Florida Supreme Court Asked to Decide a Case that Could Affect the Court’s Future

by | Jun 15, 2017

The Florida Supreme Court is being asked to decide an issue that could affect the makeup of the state’s highest court for years to come.

The terms of three of the court’s current justices are set to end January 8, the same day Rick Scott will end his two terms as governor.

The question the court is being asked to answer is: whose responsibility will it be to appoint their replacements? Will it be up to Scott or the person who succeeds him as governor?

Scott contends he has the authority since he will be governor for at least part of January 8. But, the League of Women Voters of Florida and Common Cause filed a petition with the court on Wednesday questioning the governor’s authority and asking for an opinion from the Florida Supreme Court itself.

The reason the issue is so significant is that the three outgoing members–Barbara Pariente, R. Fred Lewis and Peggy Quince— represent a large part of the court’s more liberal majority. The three are required to leave their seats on the court because they have reached mandatory retirement age.

Scott has already appointed a more conservative justice, Alan Lawson, to succeed a more liberal-leaning justice, James E.C. Perry. The governor has vowed to appoint three new justices to the court on his last morning in office.

In their petition, the voting-rights groups claim the three outgoing justices won’t give up their seats until the end of the day on January 8, hours after Scott leaves office.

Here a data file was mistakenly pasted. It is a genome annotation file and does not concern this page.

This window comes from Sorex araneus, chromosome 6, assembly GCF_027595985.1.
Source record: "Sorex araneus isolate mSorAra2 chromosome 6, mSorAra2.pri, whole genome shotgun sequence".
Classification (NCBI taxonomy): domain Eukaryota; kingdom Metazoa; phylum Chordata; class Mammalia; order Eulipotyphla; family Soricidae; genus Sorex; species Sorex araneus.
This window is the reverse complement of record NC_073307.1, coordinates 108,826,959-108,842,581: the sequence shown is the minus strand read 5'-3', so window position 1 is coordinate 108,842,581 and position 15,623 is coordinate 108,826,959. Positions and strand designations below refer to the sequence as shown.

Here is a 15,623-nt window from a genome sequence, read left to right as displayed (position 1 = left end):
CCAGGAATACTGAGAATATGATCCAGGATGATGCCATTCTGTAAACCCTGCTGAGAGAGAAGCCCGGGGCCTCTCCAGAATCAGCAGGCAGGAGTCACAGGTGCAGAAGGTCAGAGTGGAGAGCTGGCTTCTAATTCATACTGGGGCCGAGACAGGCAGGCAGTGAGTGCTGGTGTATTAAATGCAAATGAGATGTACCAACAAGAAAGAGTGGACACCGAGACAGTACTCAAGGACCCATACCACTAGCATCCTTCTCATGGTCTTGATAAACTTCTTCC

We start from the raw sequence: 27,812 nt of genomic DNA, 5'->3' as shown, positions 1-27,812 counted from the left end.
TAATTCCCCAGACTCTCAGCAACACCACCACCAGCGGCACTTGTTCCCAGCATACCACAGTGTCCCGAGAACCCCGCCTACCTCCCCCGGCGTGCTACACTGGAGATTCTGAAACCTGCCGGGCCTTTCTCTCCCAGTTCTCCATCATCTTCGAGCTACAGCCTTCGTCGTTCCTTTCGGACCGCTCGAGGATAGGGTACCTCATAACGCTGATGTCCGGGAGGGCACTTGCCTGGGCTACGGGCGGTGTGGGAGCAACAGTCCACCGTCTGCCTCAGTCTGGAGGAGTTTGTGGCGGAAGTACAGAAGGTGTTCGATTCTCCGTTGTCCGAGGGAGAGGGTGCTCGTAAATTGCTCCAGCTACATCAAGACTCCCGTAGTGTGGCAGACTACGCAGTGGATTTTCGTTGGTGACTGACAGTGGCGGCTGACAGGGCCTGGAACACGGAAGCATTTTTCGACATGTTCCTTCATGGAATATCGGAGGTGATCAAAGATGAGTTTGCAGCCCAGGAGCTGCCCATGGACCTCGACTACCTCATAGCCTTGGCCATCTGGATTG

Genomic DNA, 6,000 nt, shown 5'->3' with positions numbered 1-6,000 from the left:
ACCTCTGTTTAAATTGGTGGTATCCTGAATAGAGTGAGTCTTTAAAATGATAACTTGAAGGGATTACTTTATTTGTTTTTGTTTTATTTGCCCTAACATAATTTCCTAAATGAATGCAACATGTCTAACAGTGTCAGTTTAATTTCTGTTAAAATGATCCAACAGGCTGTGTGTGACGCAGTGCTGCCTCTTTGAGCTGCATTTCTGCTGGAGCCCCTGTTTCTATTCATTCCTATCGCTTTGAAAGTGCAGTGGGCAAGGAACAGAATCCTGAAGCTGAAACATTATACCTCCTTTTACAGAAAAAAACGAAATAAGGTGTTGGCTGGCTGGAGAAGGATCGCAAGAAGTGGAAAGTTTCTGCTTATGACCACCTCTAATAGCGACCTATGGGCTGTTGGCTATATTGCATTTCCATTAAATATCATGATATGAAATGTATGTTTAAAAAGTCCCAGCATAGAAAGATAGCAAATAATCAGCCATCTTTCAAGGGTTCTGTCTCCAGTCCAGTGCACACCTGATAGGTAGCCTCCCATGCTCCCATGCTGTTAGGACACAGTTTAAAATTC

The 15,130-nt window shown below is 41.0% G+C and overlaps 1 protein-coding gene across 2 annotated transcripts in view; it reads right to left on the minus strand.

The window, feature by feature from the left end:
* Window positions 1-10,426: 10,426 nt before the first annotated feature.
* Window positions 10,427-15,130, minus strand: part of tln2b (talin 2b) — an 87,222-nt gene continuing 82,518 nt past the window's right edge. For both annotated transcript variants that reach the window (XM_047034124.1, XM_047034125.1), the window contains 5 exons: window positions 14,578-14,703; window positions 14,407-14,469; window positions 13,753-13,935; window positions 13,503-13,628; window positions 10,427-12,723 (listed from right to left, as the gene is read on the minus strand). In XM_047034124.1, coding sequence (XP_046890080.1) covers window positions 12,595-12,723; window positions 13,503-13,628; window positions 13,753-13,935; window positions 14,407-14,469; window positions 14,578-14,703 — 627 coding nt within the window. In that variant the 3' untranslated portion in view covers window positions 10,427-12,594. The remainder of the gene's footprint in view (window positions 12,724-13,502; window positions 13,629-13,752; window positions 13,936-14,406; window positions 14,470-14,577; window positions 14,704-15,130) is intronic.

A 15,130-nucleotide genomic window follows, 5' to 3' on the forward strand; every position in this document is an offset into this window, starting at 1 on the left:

“The Florida Constitution prohibits a governor from making a prospective appointment of an appellate judge to an existing seat before that seat becomes vacant. Thus, the controlling issue is whether Governor Scott will be in office at the time the judicial offices become vacant.”

The groups also point to a constitutional amendment that appeared on the 2014 ballot that would have given the winner of that year’s governor’s race the authority to appoint the next three justices. The proposal failed to get the mandatory 60 percent of the votes to pass.

“Although there may be many reasons voters rejected the amendment, there can be no doubt one reason was that a newly elected governor is not only more accountable but also better represents the will of the people who just voted than someone elected four years ago,” according to the petition.

A similar controversy was settled in 1998 when a vacancy on the court caused some conflict between outgoing Gov. Lawton Chiles and Governor-elect Jeb Bush. The two agreed to make a joint selection and chose current Justice Quince.

The League of Women Voters of Florida and Common Cause say the reason they took their case directly to the state Supreme Court, as opposed to filing in circuit court, is timing.

“The importance of deciding this issue before Governor Scott attempts to make the subject appointments cannot be overstated,” the petition states. The groups say there is simply not enough time to allow the case to work its way through the regular legal system.

 

 

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